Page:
In 2000, Joyce Hawley and her two daughters opened Eclectic Garden, a store that sold quirky, colorful decor and hand-painted furniture.
Each woman had a job: Chrissy Pressley handled the book-keeping, Liz Ennis took care of stocking and buying for the store, and their mother painted furniture and dealt with the myriad details involved in running a business. They served loyal customers in the Triangle, many of whose names and backgrounds they knew by heart.
Now the business – and the family dynamics – are changing as the store focuses less on retail sales and more on interior design.
Last year, the family sold the property at 1932 Wake Forest Road in Raleigh where their store had been located for 12 years so Hawley, 71, could retire. It was a big decision for Hawley, a former singer and restaurant owner.
Twice Hawley had beaten cancer and kept the business going during her health struggles. Though the store was owned by all three women, Hawley was the “heart of the business.”
After closing temporarily last summer, the store reopened in October with a new name, Eclectic Furniture and Design, in a smaller space at 3029 Stonybrook Drive, less than 5 miles from the old location.
Though Pressley still manages the store’s social media accounts, she is less involved with the business than she used to be, and Ennis has taken over the bulk of the business operations. Hawley stops in occasionally to visit with customers.
“It’s changed the dynamic among the three of us and rekindled our roles as a family,” Ennis said. “It’s different when you’re working together almost every day. It’s also changed us. My mom has had to learn to slow down, my sister is taking a new direction and I’m figuring out how to juggle a lot of balls in the air. It’s been overwhelming, but challenging in a good way.”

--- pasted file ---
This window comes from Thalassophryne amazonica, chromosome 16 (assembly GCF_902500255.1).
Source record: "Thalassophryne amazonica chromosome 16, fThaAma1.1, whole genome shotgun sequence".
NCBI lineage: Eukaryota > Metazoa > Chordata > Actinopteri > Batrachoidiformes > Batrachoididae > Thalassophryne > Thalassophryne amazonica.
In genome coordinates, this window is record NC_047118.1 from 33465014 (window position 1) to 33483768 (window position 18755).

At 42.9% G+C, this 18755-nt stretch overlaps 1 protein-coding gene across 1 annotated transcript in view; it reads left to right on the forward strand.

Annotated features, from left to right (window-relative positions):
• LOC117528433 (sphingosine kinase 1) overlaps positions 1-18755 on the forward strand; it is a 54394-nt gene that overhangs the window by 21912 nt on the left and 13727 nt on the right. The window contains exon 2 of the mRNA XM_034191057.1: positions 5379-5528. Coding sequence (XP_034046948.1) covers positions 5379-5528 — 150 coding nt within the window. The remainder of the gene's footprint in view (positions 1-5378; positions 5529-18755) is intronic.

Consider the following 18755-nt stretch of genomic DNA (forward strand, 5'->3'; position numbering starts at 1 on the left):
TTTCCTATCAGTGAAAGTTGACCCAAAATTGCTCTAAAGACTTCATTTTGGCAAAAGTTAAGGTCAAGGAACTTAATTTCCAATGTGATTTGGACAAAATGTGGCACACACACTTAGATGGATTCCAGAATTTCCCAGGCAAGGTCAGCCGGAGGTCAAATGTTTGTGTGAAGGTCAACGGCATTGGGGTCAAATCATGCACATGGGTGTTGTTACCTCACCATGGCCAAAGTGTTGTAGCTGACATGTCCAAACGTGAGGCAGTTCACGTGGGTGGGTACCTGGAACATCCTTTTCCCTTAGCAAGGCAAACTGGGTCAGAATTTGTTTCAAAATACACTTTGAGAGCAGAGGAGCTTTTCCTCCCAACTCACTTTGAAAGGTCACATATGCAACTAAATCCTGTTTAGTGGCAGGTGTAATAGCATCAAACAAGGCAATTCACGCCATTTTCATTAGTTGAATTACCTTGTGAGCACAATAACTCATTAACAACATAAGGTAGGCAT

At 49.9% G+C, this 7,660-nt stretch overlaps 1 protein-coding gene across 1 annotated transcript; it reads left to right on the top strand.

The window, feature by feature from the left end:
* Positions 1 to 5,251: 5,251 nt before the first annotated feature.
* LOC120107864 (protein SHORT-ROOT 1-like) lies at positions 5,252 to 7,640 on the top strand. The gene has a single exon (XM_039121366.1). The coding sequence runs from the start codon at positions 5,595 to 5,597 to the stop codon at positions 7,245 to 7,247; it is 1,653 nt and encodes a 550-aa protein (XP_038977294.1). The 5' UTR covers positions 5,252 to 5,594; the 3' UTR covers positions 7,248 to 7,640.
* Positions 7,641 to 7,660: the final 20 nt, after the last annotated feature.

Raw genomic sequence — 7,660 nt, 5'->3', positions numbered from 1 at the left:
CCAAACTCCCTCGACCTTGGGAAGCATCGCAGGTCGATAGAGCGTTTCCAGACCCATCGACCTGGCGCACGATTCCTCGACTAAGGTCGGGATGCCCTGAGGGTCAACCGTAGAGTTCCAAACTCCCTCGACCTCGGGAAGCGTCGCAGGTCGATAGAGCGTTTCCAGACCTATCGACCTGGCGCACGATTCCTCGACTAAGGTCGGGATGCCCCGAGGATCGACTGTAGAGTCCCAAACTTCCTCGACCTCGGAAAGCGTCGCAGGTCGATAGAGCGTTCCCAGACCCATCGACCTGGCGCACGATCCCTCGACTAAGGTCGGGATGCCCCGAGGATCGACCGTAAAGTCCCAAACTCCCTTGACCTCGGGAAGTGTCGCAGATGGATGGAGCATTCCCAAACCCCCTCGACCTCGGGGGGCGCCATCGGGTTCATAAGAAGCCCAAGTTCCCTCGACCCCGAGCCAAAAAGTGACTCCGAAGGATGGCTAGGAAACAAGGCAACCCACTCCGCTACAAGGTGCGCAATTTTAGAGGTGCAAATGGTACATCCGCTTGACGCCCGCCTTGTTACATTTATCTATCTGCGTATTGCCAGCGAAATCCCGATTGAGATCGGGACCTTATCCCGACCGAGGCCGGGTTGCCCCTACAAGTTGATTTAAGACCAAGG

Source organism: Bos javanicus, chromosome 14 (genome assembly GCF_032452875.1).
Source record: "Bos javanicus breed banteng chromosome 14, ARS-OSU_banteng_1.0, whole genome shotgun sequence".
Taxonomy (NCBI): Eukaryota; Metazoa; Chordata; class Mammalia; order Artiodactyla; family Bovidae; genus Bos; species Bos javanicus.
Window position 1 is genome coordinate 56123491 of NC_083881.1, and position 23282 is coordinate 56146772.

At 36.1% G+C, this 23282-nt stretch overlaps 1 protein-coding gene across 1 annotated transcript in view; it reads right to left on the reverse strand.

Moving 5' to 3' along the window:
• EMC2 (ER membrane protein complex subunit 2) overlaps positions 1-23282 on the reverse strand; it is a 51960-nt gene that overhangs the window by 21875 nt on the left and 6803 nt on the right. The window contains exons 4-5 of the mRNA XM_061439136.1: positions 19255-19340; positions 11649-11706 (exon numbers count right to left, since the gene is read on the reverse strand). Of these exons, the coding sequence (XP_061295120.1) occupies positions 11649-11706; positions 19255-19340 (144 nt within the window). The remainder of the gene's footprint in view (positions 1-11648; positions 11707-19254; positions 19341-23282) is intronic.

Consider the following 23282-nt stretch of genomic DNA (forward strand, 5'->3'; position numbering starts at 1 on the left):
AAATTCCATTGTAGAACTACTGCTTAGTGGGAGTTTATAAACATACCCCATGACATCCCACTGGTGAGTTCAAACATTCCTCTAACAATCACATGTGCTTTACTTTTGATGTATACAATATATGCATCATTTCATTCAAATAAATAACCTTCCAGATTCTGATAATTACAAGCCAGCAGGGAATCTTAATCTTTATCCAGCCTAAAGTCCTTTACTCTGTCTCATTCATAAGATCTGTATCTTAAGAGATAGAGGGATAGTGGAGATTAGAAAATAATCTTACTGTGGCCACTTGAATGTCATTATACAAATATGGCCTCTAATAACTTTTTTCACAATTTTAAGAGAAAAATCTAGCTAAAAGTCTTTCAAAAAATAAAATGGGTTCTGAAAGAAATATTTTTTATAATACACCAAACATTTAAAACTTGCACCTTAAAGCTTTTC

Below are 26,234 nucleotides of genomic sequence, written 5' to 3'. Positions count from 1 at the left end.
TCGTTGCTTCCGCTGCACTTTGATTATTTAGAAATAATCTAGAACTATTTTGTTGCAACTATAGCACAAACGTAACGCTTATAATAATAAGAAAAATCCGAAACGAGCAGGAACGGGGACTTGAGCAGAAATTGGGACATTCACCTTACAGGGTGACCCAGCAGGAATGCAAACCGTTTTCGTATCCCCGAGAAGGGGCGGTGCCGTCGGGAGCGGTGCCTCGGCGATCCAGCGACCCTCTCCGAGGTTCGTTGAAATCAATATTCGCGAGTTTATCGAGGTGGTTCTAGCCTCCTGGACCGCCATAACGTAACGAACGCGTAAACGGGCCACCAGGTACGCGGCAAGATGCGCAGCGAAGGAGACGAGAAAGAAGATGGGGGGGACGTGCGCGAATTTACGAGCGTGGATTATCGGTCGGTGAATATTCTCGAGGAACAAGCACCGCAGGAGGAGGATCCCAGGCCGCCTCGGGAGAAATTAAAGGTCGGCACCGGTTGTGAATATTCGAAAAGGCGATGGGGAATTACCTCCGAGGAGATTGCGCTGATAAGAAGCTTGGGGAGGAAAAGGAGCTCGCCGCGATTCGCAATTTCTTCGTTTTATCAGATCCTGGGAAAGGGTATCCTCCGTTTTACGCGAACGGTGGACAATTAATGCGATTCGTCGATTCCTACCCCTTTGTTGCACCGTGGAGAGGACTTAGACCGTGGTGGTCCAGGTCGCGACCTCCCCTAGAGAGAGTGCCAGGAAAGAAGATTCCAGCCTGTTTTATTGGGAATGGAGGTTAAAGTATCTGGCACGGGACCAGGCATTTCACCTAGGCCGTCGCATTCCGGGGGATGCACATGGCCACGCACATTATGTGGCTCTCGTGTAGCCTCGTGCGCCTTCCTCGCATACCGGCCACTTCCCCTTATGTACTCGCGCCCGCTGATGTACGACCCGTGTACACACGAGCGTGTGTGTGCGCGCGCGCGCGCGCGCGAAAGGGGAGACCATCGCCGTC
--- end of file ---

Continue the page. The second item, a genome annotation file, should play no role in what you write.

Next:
Ennis, who had been doing interior design work for several years, decided to expand the store’s interior design consulting services and downsize the showroom space. The store’s new name reflects the change.
Ennis saw the change as an opportunity to meet a need she said is missing from the community. While some other home decor stores offer interior design consulting, customers know they can expect bright colors and wild patterns from Eclectic Furniture and Design. The store also works to revive older furniture rather than tossing it.
“I try to push people outside of their comfort zone,” Ennis said. “Color is something everyone wants but isn’t quite sure how to get. Mixing styles and color to create a unique space is something I can offer.”
The store will continue to sell furniture, art and decorative items and offer furniture-painting services, but the hours have been reduced. The store is open on Tuesdays and Thursdays from 10 a.m. to 5 p.m. and several weekends every month or by appointment.
While the changes have helped the three women spend more time with their families and develop “a better work-life balance,” it’s been tough for some customers, Ennis said. Some were accustomed to stopping in to browse the space on Wake Forest Road.
Many customers continued supporting the business during the recession, a time when small businesses struggled with declining sales and the growth of online retail giants like Amazon. Ennis credits the success of the business to personable, “non-automated” customer service and niche offerings like hand-painted furniture that can be hard to find online.
“We were creative enough to develop a business with products that people really can’t get online,” Ennis said. “It’s not only about the furniture and the items, it’s about an atmosphere.”
She hopes the store’s clients will continue to stick with the business through this next season.
“It’s been a mixed bag of changes,” Ennis said. “But that’s what growth is about.”
Madison Iszler: 919-836-4952; email@example.com